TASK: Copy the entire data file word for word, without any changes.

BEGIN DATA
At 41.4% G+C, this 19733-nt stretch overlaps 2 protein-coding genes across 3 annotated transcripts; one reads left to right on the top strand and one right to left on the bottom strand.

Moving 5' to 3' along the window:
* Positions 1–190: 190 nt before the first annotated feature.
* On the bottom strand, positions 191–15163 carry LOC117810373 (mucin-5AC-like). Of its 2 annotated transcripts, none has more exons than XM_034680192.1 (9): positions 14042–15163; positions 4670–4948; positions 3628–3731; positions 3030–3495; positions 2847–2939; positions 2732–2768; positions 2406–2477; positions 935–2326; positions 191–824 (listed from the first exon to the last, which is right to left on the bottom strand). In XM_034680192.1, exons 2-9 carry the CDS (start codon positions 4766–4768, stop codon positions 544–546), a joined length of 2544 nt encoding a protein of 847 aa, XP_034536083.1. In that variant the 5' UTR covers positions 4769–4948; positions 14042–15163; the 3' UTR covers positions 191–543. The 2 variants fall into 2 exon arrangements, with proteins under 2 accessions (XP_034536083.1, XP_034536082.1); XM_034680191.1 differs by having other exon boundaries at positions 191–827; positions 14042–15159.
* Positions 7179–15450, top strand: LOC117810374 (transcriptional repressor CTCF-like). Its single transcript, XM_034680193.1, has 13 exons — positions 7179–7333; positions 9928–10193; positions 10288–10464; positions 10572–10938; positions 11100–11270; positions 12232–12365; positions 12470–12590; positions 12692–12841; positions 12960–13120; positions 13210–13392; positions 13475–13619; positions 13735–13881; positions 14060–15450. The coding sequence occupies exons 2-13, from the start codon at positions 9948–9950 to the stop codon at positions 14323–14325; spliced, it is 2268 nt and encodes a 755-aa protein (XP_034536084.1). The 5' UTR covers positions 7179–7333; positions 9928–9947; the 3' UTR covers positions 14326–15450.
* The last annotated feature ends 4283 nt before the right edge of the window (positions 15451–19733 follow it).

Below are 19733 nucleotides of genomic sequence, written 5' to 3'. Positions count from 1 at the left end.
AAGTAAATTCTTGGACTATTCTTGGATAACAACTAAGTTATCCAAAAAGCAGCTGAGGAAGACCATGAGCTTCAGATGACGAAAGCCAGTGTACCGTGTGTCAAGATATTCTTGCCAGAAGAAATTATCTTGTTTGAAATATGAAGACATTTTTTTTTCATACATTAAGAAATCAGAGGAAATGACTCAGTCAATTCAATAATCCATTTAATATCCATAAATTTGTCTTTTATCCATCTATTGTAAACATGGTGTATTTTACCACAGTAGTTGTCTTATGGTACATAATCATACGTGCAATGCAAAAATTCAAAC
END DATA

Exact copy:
At 41.4% G+C, this 19733-nt stretch overlaps 2 protein-coding genes across 3 annotated transcripts; one reads left to right on the top strand and one right to left on the bottom strand.

Moving 5' to 3' along the window:
* Positions 1–190: 190 nt before the first annotated feature.
* On the bottom strand, positions 191–15163 carry LOC117810373 (mucin-5AC-like). Of its 2 annotated transcripts, none has more exons than XM_034680192.1 (9): positions 14042–15163; positions 4670–4948; positions 3628–3731; positions 3030–3495; positions 2847–2939; positions 2732–2768; positions 2406–2477; positions 935–2326; positions 191–824 (listed from the first exon to the last, which is right to left on the bottom strand). In XM_034680192.1, exons 2-9 carry the CDS (start codon positions 4766–4768, stop codon positions 544–546), a joined length of 2544 nt encoding a protein of 847 aa, XP_034536083.1. In that variant the 5' UTR covers positions 4769–4948; positions 14042–15163; the 3' UTR covers positions 191–543. The 2 variants fall into 2 exon arrangements, with proteins under 2 accessions (XP_034536083.1, XP_034536082.1); XM_034680191.1 differs by having other exon boundaries at positions 191–827; positions 14042–15159.
* Positions 7179–15450, top strand: LOC117810374 (transcriptional repressor CTCF-like). Its single transcript, XM_034680193.1, has 13 exons — positions 7179–7333; positions 9928–10193; positions 10288–10464; positions 10572–10938; positions 11100–11270; positions 12232–12365; positions 12470–12590; positions 12692–12841; positions 12960–13120; positions 13210–13392; positions 13475–13619; positions 13735–13881; positions 14060–15450. The coding sequence occupies exons 2-13, from the start codon at positions 9948–9950 to the stop codon at positions 14323–14325; spliced, it is 2268 nt and encodes a 755-aa protein (XP_034536084.1). The 5' UTR covers positions 7179–7333; positions 9928–9947; the 3' UTR covers positions 14326–15450.
* The last annotated feature ends 4283 nt before the right edge of the window (positions 15451–19733 follow it).

Below are 19733 nucleotides of genomic sequence, written 5' to 3'. Positions count from 1 at the left end.
AAGTAAATTCTTGGACTATTCTTGGATAACAACTAAGTTATCCAAAAAGCAGCTGAGGAAGACCATGAGCTTCAGATGACGAAAGCCAGTGTACCGTGTGTCAAGATATTCTTGCCAGAAGAAATTATCTTGTTTGAAATATGAAGACATTTTTTTTTCATACATTAAGAAATCAGAGGAAATGACTCAGTCAATTCAATAATCCATTTAATATCCATAAATTTGTCTTTTATCCATCTATTGTAAACATGGTGTATTTTACCACAGTAGTTGTCTTATGGTACATAATCATACGTGCAATGCAAAAATTCAAAC